According to a Dow Jones article by Dana Cimilluca and Eyk Henning, Siemens has started exploring interest levels from private equity firms for its 50% stake in NSN. The article also points to Siemens AG (ADR) (NYSE:SI) (FRA:SIE) (ETR:SIE) possibly considering sale (although less likely) of its stake to Nokia Corporation (ADR) (NYSE:NOK) (BIT:NOK1V) (HEL:NOK1V) . The initial agreement between Nokia Corporation (ADR) (NYSE:NOK) (BIT:NOK1V) (HEL:NOK1V) and Siemens for NSN ran its course in April 2013, with the new agreement providing more flexibility to both parties to look at options to monetize the asset going forward.
The article suggests that things have started to move now at both Nokia and Siemens in terms of the ownership structure for NSN especially given Nokia’s handset business remains in the midst of a turnaround with sales under pressure and seeing underlying FCF burn.
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Kulbinder Garcha of Credit Suisse summarized his view on the NSN options.
Option 1 – IPO NSN; this seems best option for Nokia Corporation (NYSE:NOK) (BIT:NOK1V) (HEL:NOK1V)
If we were to assume an EV/sales of 0.6x for NSN, this would imply an EV range of €7.1bn to €7.5bn based on our 2013/2014 sales estimate. Suppose this is done in blocks of let us say 20% each in year 2014/2015 (with rest 60% in outer years), this could add total of €1.3bn of cash to Nokia’s balance sheet over 2014/2015. It would propel Nokia’s (excl. NSN) cash position from gross/net cash of €4.1bn/€1.5bn in 2015 (under status quo scenario) to around €5.5bn/€2.8bn (in the event of a total of 40% of NSN being IPO’ed over 2014/2015 with the rest being done in outer years). This would provide Nokia with much higher level of financial flexibility especially in a scenario if its D&S business were to continue to lose money leading to further restructuring efforts.
Option 2 – Nokia Corporation (NYSE:NOK) (BIT:NOK1V) (HEL:NOK1V) Buying Siemens’ stake is also a viable option and brings FCF benefits
Another option for Nokia could be to take full ownership of NSN by buying Siemens AG (ADR) (NYSE:SI) (FRA:SIE) (ETR:SIE)’ 50% stake in the JV. With agreement between both parties having expired in April 2013, and a new agreement in place now, we believe Siemens could actually turn out to be a willing seller. While this would provide Nokia with liquidity cushion in the near term (as NSN is likely to continue to see strong FCF generation), for Siemens this would take away risks around continued execution at JV, and level of investor appetite and valuation in the event of an IPO for NSN. In fact, in March 2013, Siemens AG (ADR) (NYSE:SI) (FRA:SIE) (ETR:SIE) CFO again hinted that they are still looking at options to divest their stake in NSN specifically noting that: “This is not a business that we have any aspirations to stay. We have been divesting of it six years ago. In the way we have been doing it, it went more bumpy than we thought.… ….and I do believe that 2013 will be the time for Siemens to help NSN to move to a better place.”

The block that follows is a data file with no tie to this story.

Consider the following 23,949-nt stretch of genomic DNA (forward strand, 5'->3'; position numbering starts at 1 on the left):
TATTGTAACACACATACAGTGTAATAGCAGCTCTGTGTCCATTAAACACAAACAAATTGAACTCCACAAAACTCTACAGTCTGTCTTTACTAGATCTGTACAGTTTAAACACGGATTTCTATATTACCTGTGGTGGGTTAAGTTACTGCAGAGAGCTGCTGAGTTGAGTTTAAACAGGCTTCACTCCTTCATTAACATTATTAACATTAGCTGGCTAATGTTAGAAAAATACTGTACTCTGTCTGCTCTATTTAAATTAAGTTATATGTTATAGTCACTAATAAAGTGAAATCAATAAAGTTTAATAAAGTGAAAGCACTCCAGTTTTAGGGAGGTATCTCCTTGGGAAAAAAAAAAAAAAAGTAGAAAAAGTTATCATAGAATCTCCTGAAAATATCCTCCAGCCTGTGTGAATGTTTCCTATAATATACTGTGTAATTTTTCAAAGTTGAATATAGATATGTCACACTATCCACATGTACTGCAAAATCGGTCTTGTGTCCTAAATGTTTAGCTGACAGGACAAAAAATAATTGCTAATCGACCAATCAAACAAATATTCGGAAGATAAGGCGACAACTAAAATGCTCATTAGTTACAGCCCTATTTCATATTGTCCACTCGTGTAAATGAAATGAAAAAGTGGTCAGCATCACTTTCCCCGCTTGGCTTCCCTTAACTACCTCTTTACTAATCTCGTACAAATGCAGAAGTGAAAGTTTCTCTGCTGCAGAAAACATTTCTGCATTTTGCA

If Siemens is willing to accept a lower valuation for NSN (let us assume 0.40x EV/sales on our 2014 estimate vs. 0.60x we assume in an IPO scenario but the IPO is done in parts over the next few years and valuation multiple declines over time), then this is something which Nokia could consider. In this situation, Nokia will have to pay €2.35bn to Siemens AG (ADR) (NYSE:SI) (FRA:SIE) (ETR:SIE) to acquire full ownership of NSN. One of the biggest benefits for Nokia to enter into such a deal would be that at the group level, it would offset the ongoing cash burn in its core business with NSN generating strong FCF, and also allow unrestricted access to NSN’s cash (which is not the case currently). Overall on our assumptions, such a deal whereby Nokia Corporation (ADR) (NYSE:NOK) (BIT:NOK1V) (HEL:NOK1V) acquires the whole of NSN could offer the group even higher level of financial flexibility (gross cash in this scenario rising to €6.7bn in 2015, compared to our estimate of €5.5bn in our IPO scenario).
However, the negatives of such a transaction is that it would mainly be done for financial purposes as opposed to any strategic reasons, and may come with risks of management distraction for existing Nokia executives and potential management turnover at NSN. Also, at some point, Nokia may still need to look at the IPO option once it sees some stability in D&S.